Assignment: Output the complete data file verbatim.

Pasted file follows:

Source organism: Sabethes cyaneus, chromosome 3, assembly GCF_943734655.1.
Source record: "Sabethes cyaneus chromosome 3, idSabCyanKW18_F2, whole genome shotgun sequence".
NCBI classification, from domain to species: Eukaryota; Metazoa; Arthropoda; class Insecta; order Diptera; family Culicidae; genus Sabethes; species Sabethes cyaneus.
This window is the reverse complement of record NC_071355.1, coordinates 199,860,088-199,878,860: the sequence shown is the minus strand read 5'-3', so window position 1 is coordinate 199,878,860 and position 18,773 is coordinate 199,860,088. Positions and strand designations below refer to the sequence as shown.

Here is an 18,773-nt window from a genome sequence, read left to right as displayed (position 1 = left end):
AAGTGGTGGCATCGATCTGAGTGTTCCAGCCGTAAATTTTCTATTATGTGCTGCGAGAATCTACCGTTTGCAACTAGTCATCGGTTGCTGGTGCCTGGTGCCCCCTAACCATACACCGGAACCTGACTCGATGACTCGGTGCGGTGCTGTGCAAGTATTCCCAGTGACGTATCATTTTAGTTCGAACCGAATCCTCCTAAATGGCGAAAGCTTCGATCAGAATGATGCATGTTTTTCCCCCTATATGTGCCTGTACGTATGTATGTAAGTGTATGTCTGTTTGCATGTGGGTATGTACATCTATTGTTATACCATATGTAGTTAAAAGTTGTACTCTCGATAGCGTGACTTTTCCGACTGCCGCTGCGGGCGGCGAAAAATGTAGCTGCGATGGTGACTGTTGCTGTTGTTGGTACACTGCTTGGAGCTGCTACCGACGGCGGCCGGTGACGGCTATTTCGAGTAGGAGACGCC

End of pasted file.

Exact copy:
Source organism: Sabethes cyaneus, chromosome 3, assembly GCF_943734655.1.
Source record: "Sabethes cyaneus chromosome 3, idSabCyanKW18_F2, whole genome shotgun sequence".
NCBI classification, from domain to species: Eukaryota; Metazoa; Arthropoda; class Insecta; order Diptera; family Culicidae; genus Sabethes; species Sabethes cyaneus.
This window is the reverse complement of record NC_071355.1, coordinates 199,860,088-199,878,860: the sequence shown is the minus strand read 5'-3', so window position 1 is coordinate 199,878,860 and position 18,773 is coordinate 199,860,088. Positions and strand designations below refer to the sequence as shown.

Here is an 18,773-nt window from a genome sequence, read left to right as displayed (position 1 = left end):
AAGTGGTGGCATCGATCTGAGTGTTCCAGCCGTAAATTTTCTATTATGTGCTGCGAGAATCTACCGTTTGCAACTAGTCATCGGTTGCTGGTGCCTGGTGCCCCCTAACCATACACCGGAACCTGACTCGATGACTCGGTGCGGTGCTGTGCAAGTATTCCCAGTGACGTATCATTTTAGTTCGAACCGAATCCTCCTAAATGGCGAAAGCTTCGATCAGAATGATGCATGTTTTTCCCCCTATATGTGCCTGTACGTATGTATGTAAGTGTATGTCTGTTTGCATGTGGGTATGTACATCTATTGTTATACCATATGTAGTTAAAAGTTGTACTCTCGATAGCGTGACTTTTCCGACTGCCGCTGCGGGCGGCGAAAAATGTAGCTGCGATGGTGACTGTTGCTGTTGTTGGTACACTGCTTGGAGCTGCTACCGACGGCGGCCGGTGACGGCTATTTCGAGTAGGAGACGCC